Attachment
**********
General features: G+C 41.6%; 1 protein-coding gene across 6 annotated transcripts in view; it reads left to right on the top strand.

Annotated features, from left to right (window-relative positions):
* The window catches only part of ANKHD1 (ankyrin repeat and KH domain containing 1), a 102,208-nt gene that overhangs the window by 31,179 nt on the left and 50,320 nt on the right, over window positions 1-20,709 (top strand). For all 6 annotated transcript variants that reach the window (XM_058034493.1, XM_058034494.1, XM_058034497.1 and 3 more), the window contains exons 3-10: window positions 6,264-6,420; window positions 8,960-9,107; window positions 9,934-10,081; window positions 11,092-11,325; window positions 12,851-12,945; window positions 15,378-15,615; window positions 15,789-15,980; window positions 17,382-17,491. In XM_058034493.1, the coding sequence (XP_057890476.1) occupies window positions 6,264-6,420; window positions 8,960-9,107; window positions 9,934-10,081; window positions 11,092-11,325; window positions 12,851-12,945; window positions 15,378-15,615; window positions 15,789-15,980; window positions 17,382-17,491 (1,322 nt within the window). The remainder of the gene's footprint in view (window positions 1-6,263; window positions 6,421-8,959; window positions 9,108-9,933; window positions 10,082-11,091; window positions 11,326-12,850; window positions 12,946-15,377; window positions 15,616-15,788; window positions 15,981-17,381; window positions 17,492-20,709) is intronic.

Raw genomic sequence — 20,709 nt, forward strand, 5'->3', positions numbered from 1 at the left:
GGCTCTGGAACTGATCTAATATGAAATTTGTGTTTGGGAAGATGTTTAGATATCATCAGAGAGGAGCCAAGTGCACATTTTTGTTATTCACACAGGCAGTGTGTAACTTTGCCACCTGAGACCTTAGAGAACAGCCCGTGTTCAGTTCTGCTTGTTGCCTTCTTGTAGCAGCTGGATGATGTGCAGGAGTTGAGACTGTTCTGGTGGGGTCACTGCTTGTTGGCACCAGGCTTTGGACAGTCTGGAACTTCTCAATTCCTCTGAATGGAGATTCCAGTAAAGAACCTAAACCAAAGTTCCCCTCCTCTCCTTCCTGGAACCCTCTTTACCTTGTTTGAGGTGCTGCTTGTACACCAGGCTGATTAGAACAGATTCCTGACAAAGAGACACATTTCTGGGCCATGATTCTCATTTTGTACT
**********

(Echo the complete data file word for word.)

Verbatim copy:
General features: G+C 41.6%; 1 protein-coding gene across 6 annotated transcripts in view; it reads left to right on the top strand.

Annotated features, from left to right (window-relative positions):
* The window catches only part of ANKHD1 (ankyrin repeat and KH domain containing 1), a 102,208-nt gene that overhangs the window by 31,179 nt on the left and 50,320 nt on the right, over window positions 1-20,709 (top strand). For all 6 annotated transcript variants that reach the window (XM_058034493.1, XM_058034494.1, XM_058034497.1 and 3 more), the window contains exons 3-10: window positions 6,264-6,420; window positions 8,960-9,107; window positions 9,934-10,081; window positions 11,092-11,325; window positions 12,851-12,945; window positions 15,378-15,615; window positions 15,789-15,980; window positions 17,382-17,491. In XM_058034493.1, the coding sequence (XP_057890476.1) occupies window positions 6,264-6,420; window positions 8,960-9,107; window positions 9,934-10,081; window positions 11,092-11,325; window positions 12,851-12,945; window positions 15,378-15,615; window positions 15,789-15,980; window positions 17,382-17,491 (1,322 nt within the window). The remainder of the gene's footprint in view (window positions 1-6,263; window positions 6,421-8,959; window positions 9,108-9,933; window positions 10,082-11,091; window positions 11,326-12,850; window positions 12,946-15,377; window positions 15,616-15,788; window positions 15,981-17,381; window positions 17,492-20,709) is intronic.

Raw genomic sequence — 20,709 nt, forward strand, 5'->3', positions numbered from 1 at the left:
GGCTCTGGAACTGATCTAATATGAAATTTGTGTTTGGGAAGATGTTTAGATATCATCAGAGAGGAGCCAAGTGCACATTTTTGTTATTCACACAGGCAGTGTGTAACTTTGCCACCTGAGACCTTAGAGAACAGCCCGTGTTCAGTTCTGCTTGTTGCCTTCTTGTAGCAGCTGGATGATGTGCAGGAGTTGAGACTGTTCTGGTGGGGTCACTGCTTGTTGGCACCAGGCTTTGGACAGTCTGGAACTTCTCAATTCCTCTGAATGGAGATTCCAGTAAAGAACCTAAACCAAAGTTCCCCTCCTCTCCTTCCTGGAACCCTCTTTACCTTGTTTGAGGTGCTGCTTGTACACCAGGCTGATTAGAACAGATTCCTGACAAAGAGACACATTTCTGGGCCATGATTCTCATTTTGTACT